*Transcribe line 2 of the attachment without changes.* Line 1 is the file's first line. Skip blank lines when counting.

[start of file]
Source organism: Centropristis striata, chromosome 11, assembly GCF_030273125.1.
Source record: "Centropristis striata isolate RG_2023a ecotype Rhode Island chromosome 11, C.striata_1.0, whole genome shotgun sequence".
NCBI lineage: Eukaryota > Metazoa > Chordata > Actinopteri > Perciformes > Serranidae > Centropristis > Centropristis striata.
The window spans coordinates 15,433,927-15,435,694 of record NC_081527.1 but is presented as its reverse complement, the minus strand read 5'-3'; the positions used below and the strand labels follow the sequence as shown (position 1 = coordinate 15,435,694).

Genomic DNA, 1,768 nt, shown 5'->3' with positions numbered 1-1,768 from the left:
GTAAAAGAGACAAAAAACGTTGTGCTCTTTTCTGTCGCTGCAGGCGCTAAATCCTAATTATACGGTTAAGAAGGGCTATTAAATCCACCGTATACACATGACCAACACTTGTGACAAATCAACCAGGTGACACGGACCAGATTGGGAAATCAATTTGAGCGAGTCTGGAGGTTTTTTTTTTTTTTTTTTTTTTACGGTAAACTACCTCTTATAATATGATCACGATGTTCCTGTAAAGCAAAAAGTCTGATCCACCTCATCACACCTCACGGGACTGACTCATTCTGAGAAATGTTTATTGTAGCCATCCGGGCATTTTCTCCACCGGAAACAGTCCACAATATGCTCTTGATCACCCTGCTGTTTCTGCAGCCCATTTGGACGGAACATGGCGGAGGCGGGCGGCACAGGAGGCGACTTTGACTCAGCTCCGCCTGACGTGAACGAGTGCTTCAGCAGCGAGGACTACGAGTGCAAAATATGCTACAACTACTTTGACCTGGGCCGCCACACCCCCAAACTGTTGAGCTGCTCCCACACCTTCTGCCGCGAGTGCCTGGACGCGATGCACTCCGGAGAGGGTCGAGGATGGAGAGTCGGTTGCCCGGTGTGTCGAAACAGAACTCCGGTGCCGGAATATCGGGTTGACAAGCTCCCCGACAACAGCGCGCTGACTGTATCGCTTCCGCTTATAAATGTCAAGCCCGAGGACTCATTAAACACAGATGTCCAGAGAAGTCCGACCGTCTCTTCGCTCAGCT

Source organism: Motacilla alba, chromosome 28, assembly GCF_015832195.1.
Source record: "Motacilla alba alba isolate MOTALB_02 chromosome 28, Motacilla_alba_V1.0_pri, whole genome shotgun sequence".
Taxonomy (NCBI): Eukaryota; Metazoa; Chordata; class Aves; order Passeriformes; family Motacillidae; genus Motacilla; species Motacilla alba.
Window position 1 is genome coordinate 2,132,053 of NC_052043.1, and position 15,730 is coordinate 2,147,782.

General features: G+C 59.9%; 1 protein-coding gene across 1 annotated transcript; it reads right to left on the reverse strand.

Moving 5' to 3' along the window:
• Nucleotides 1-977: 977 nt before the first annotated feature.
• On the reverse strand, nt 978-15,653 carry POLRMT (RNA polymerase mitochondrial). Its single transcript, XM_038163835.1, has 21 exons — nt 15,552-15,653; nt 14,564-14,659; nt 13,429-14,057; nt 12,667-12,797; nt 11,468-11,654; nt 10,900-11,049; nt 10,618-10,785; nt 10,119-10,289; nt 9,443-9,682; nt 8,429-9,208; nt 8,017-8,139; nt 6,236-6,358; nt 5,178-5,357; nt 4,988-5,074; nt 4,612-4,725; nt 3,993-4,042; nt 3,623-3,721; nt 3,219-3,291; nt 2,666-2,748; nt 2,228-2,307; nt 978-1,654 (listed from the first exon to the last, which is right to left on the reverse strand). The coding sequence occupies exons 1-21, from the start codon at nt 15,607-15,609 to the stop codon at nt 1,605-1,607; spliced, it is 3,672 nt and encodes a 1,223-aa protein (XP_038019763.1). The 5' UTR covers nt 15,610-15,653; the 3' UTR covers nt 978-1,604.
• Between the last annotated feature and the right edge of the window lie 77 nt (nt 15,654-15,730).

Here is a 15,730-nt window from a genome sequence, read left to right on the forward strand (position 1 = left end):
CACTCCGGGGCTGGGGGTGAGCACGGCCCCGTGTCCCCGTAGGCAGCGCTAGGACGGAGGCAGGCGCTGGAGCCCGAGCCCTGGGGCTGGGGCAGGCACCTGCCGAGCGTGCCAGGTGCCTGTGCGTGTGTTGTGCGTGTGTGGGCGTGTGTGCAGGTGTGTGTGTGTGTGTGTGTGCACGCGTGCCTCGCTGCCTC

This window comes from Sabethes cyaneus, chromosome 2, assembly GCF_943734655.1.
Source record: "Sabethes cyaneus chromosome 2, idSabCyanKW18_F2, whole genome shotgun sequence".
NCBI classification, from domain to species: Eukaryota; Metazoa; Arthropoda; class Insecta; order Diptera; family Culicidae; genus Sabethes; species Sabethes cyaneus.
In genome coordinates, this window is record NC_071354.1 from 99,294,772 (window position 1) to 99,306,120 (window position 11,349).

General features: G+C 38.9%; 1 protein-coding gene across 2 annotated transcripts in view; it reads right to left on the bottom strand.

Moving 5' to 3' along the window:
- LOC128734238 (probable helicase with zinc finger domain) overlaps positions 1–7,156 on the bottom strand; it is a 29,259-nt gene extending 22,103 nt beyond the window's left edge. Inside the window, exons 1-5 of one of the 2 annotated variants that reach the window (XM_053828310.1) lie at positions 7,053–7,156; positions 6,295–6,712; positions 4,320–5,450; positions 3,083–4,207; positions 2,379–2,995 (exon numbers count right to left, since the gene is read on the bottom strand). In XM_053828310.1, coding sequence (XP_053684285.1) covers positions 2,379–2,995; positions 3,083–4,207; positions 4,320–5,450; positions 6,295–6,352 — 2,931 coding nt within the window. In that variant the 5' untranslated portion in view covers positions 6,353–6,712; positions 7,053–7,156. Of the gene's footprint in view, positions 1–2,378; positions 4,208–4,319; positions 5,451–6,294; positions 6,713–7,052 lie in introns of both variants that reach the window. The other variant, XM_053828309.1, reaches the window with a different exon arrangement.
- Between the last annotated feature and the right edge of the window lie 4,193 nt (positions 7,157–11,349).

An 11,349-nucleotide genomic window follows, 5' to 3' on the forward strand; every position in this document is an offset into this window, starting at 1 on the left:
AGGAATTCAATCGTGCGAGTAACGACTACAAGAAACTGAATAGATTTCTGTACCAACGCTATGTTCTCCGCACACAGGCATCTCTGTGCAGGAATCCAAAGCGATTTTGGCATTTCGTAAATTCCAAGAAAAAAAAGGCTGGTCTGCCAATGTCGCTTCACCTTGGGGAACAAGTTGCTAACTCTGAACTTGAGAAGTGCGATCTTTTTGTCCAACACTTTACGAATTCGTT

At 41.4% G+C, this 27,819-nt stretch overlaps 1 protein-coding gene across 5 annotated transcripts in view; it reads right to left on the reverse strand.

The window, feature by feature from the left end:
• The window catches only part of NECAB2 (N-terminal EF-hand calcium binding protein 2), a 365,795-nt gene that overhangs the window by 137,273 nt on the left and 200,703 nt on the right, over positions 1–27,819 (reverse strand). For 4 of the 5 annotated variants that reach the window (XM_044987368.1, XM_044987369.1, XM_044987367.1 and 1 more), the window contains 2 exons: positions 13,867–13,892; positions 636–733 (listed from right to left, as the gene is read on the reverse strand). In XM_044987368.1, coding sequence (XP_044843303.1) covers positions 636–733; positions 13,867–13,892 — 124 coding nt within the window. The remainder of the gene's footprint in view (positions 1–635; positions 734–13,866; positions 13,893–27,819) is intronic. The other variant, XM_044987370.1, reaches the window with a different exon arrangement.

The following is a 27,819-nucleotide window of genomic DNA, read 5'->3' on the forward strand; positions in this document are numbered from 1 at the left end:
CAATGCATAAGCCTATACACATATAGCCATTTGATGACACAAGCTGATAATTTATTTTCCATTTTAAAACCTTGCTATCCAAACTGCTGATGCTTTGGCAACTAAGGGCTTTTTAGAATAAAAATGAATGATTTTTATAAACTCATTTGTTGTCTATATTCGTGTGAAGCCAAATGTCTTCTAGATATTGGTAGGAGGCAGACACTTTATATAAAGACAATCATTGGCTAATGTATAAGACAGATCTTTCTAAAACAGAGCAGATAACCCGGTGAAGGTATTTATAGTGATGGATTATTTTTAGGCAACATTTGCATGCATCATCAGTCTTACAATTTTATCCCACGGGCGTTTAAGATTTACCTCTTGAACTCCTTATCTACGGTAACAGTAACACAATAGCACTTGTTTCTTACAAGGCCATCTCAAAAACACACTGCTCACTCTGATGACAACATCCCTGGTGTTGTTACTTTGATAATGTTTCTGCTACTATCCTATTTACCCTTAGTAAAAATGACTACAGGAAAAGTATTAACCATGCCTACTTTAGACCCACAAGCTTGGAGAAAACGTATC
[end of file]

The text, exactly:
Source record: "Centropristis striata isolate RG_2023a ecotype Rhode Island chromosome 11, C.striata_1.0, whole genome shotgun sequence".